There were times throughout 2019 when Daniel Jones looked like the next young quarterback star. His three games with 4 or more TD passes and no interceptions come to mind. There were also instances where he looked like an inexperienced and lost rookie, turning the ball over 23 times in 13 games. Like all rookie QBs, Jones has plenty of room for improvement. The good news for the Giants is that he has many of the traits that the best quarterbacks in the game possess.
Go back and look at just about any big performance a quarterback has ever had in NFL history. One constant you’ll probably notice is that he had a ton of time and space throw. This makes sense, doesn’t it? The longer a quarterback can hold the ball, the longer defenders have to cover, and the greater the likelihood is that a receiver will then break open.
Any quarterback can have a big game when he has time due to the protection. But that isn’t always something readily available. Therefore, a quarterback has to be able to create time and space to throw in other ways.
This is where pocket movement comes in. Effective pocket movement, or functional mobility, is one of the most important and necessary traits for a quarterback to have. The ability to avoid the rush within the pocket and quickly reset your feet, all while maintaining a downfield focus, is something you see out of the best quarterbacks in the game. It’s something that helped make otherwise immobile quarterbacks like Tom Brady and Peyton Manning two of the best (if not THE two best) to ever play the game.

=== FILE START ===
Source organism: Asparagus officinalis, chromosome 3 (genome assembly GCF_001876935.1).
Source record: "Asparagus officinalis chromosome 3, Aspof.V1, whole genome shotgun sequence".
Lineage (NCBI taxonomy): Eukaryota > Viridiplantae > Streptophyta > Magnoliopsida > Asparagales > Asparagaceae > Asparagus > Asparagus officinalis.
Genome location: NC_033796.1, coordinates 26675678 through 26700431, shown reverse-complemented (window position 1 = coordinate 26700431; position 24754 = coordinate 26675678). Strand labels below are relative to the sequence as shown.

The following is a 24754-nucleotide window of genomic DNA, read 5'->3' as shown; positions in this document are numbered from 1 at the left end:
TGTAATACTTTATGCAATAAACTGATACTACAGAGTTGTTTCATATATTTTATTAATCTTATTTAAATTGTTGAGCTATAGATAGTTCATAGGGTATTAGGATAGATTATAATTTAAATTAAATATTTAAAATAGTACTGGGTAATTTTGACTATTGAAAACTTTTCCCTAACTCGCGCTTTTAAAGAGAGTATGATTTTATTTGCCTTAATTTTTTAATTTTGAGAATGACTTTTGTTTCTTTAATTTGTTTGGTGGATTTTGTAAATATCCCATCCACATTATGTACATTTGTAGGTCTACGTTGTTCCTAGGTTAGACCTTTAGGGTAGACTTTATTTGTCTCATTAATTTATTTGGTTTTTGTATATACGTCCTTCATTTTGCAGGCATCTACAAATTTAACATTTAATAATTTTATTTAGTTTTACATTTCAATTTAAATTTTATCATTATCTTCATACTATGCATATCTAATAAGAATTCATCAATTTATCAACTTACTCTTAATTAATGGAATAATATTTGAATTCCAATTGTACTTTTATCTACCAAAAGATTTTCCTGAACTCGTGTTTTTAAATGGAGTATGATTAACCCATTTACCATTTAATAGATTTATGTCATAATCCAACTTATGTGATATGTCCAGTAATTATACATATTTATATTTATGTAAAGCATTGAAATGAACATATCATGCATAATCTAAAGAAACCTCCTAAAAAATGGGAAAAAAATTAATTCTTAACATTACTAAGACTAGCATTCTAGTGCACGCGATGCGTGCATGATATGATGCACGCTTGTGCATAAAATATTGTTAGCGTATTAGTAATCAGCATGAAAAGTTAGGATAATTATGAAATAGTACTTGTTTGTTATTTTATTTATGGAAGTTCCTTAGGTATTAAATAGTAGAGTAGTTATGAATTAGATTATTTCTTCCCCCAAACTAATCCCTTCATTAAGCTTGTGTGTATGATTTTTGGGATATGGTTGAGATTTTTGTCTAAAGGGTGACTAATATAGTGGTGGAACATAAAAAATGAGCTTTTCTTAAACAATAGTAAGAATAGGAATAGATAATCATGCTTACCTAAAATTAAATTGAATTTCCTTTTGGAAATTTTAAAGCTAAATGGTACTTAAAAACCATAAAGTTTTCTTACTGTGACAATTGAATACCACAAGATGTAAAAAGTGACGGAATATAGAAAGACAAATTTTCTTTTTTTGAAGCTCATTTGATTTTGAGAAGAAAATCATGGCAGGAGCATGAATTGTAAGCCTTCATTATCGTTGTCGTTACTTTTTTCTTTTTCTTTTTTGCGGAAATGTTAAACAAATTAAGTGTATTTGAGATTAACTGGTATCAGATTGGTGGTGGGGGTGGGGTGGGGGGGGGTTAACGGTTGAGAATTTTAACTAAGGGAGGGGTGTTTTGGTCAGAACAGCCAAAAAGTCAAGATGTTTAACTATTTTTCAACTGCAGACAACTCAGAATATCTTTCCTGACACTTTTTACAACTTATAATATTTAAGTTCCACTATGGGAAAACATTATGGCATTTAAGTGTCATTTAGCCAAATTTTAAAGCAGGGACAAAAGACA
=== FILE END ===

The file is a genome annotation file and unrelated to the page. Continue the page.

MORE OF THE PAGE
Daniel Jones possesses this trait.
The below plays are just a few examples from the 2019 season. Against the Buccaneers in Week 3, look how Jones adjusted to the blitz coming from his right, and slid left off of the hash mark to buy just enough time to let his receiver get open. He did all of this while keeping his focus downfield.
Had he stayed on the hash mark, he would have been sacked or the play would have at least been disrupted.
On the below snap, Jones again bought time to avoid the rush coming from his right. This time he had to actually move instead of just sliding. Jones found room in the pocket and reset his feet, again while keeping his focus downfield, before delivering an accurate 40-yard throw.
He made that play look easy, but moving left and throwing right 40 yards downfield is anything but.
Jones’ pocket movement on this next play was a little more subtle. This was 4th-and-2 against the Redskins in Week 4. You can see that Washington had no safety in the middle of the field. This was Cover-0 (Man-to-man across the board with the rest of the defense blitzing).
In Cover-0, there is no working through your progressions as a quarterback. You pick your best matchup and attack. This is because there generally aren’t enough men left to protect against all pass rushers. The ball has to come out quickly.
Here, since the Giants were in an empty set and using a 5-man protection, Jones knew they did not have enough to protect all 6 Redskins pass rushers. He had to pick his matchup and get rid of the ball.
From the end zone angle, you can see that Jones had to hold the ball just a bit to allow his receiver to get open. With free defenders coming from his right, Jones slid left to buy himself just a split second more time to release the ball.